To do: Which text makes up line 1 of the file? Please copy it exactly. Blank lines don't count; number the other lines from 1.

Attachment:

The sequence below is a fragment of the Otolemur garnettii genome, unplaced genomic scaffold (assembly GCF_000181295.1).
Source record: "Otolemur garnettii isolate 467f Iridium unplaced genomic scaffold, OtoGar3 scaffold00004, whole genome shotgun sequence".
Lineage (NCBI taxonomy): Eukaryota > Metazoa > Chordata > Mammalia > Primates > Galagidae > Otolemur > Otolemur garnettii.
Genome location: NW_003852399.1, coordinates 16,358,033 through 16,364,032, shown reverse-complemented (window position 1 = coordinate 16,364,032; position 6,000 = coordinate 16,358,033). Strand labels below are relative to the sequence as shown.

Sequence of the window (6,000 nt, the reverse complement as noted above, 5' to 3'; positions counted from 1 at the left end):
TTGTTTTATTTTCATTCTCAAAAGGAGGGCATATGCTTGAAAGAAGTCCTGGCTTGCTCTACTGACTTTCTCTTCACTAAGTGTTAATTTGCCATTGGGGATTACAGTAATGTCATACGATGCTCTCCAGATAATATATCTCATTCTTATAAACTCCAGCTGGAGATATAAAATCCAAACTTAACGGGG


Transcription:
The sequence below is a fragment of the Otolemur garnettii genome, unplaced genomic scaffold (assembly GCF_000181295.1).